Various interim actions must be implemented in the initial phase to prevent bankruptcy and debt enforcement endeavours. In the second phase, when a large wave of insolvencies is expected, traditional methods, such as out-of-court exercises to ‘flatten the curve’ of insolvencies, may be used to handle it.

The third step is for traditional debt resolution techniques to address the remaining overhang and assure medium-term economic development.

In response, the Government of India has implemented particular steps such as;

To protect the interests of MSMEs from insolvency procedures, the GOI increased the default ceiling for filing an insolvency application from Rs 1,00,000 to Rs 1 crore.

The Ordinance’s Key Points

According to the Ordinance issued on April 4, 2021, a new chapter, Chapter IIIA, has been added to the IBC to address issues relating to the pre-packaged bankruptcy resolution procedure.

An application for the commencement of pre-packaged insolvency resolution can be submitted by a Corporate Applicant before the Adjudicating Authority pertaining to a Corporate Debtor classed as MSME, subject to numerous requirements as provided in Section 54a. The Pre-pack Insolvency rules shall not apply if an application under Section 7, 9, or 10 of the IBC has been made and is pending as of the date of said Ordinance, 2021.

If an application for the beginning of the insolvency resolution procedure is delayed due to Section 54C, the Adjudicating Authority shall accept or revoke Section 54C on priority before considering any application submitted under Sections 7, 9, or 10 of the IBC.

If an application under section 54C is filed within 14 days of any application under sections 7, 9, or 10 that is awaiting approval, the Adjudicating Authority should cancel the application under section 54C. If an application under Section 54C is filed more than 14 days after the filing of any application under Sections 7, 9, or 10 of the IBC, the Adjudicating Authority will cancel the said application under Sections 7, 9, or 10 of the IBC.

The Corporate Debtor must get 66 percent approval from the respective Financial Creditors, who are not its connected parities, for application filling relating to pre-pack insolvency procedure, such as form as may be asked. The Pre-Pack insolvency process has a 120-day competition period from the date of filing.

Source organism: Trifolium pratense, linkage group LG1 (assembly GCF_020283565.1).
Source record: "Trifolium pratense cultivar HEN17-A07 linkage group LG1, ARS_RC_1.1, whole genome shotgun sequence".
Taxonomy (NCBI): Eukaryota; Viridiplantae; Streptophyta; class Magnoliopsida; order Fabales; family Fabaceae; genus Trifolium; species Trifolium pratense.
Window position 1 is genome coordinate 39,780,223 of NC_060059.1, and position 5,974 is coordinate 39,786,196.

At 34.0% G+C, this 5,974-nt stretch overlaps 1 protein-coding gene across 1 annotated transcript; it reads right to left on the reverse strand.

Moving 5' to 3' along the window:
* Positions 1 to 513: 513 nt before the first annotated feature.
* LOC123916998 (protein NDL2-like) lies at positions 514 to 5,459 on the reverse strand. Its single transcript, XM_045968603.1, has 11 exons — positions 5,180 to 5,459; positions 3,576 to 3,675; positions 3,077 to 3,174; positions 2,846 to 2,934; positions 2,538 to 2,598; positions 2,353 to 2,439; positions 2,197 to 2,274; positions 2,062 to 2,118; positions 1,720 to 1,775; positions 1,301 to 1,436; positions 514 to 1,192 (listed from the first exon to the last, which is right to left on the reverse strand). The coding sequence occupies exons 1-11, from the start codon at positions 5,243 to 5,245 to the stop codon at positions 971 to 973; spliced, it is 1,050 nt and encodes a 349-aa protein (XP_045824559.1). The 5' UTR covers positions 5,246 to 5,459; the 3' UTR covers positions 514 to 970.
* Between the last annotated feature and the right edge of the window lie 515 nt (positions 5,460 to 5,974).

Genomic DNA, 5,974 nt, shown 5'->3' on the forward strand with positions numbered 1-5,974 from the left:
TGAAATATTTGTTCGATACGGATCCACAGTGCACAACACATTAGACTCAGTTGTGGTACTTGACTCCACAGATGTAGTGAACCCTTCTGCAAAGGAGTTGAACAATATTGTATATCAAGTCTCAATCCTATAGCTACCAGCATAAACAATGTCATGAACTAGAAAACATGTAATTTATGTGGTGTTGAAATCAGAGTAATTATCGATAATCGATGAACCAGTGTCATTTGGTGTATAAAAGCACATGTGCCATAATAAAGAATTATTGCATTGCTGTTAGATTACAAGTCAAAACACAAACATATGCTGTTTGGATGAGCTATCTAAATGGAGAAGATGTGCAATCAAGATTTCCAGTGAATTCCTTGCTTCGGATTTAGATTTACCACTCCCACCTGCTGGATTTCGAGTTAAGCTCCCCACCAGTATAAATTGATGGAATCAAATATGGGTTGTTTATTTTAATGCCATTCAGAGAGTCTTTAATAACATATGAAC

The relevant body has 14 days from the date of receipt to accept or reject the application. However, before cancelling the application, the Adjudicating Authority informs the applicant through notification that the inaccuracy in the application must be corrected within seven days.

According to section 14 of the IBC, the moratorium must apply mutatis mutandis to the pre-pack insolvency procedure for MSME. The Moratorium will be available from the start of the pre-pack procedure until the process is completed.

Unlike the normal Corporate Insolvency Resolution Procedure, the corporate debtor’s existing promoters and management maintain possession and control during the pre-pack procedure. If management’s base resolution plan is not sanctioned or does not provide for full payment of genuine claims, the Resolution official shall force the Resolution Applicant to submit a resolution plan or compete with a base resolution plan.

Section 61(3) of the IBC allows for an appeal against the judgement authorising the pre-pack settlement process. With a vote percentage of 66 percent, the Committee of Creditors may agree to initiate a Corporate Insolvency Resolution Process involving Corporate Debtor after the pre-pack commencement date but before the sanctioning of resolution plan u/s 54K of the IBC.

In the event of any criminal behaviour by the organisation and/or severe mismanagement, as well as the revocation of the pre-pack insolvency procedure, the Adjudicating Authority may issue a liquidation judgement. Businesses should register under the MSME Department online and download udyam certificate.


The introduction of Pre-Pack bankruptcy for small businesses has enhanced our country’s Insolvency Resolution Framework. Its purpose is to advocate for the IBC aims in order to achieve a smooth resolution of the troubled firm.

While the pre-pack is now only available to small businesses, the GOI intends to make it available to larger corporations as well. While outlining the pre-pack plan for other corporations, the benefits and downsides of the MSME pre-pack should be considered.

Unlike the insolvency procedure mentioned in the IBC, the promoter will continue to run the firm throughout the msme pre-pack discussion. And if they are unable to provide the necessary data pertaining to the scheme and asset value to the creditors, the pre-packs will fail to perform their function.

Because this arrangement usually involves working with the company’s management, it prioritises the interests of creditors and debtors over operational creditors. As a result, the effectiveness of the pre-pack is strongly related to the roles played by process participants—Management, Resolution professional, financial creditor, and Adjudicating Authority.

To accomplish the goal of adopting pre-pack resolution at the primary stage with value maximisation, the whole economic landscape of both the firm and creditors must be harmonised. Throughout the process, the msme pre-pack must include checks and balances. The asymmetry of detail necessitates complete disclosure, with severe consequences for intentional denial.

The linked party and the alienation of assets at reduced prices necessitate the resolution expert’s best efforts to address the probable obstacles. However, given the nature of pre-packs, the same can be a feasible instrument for creditors to use in resolving fiscal difficulties of organisations, particularly group corporations, through a uniform approach.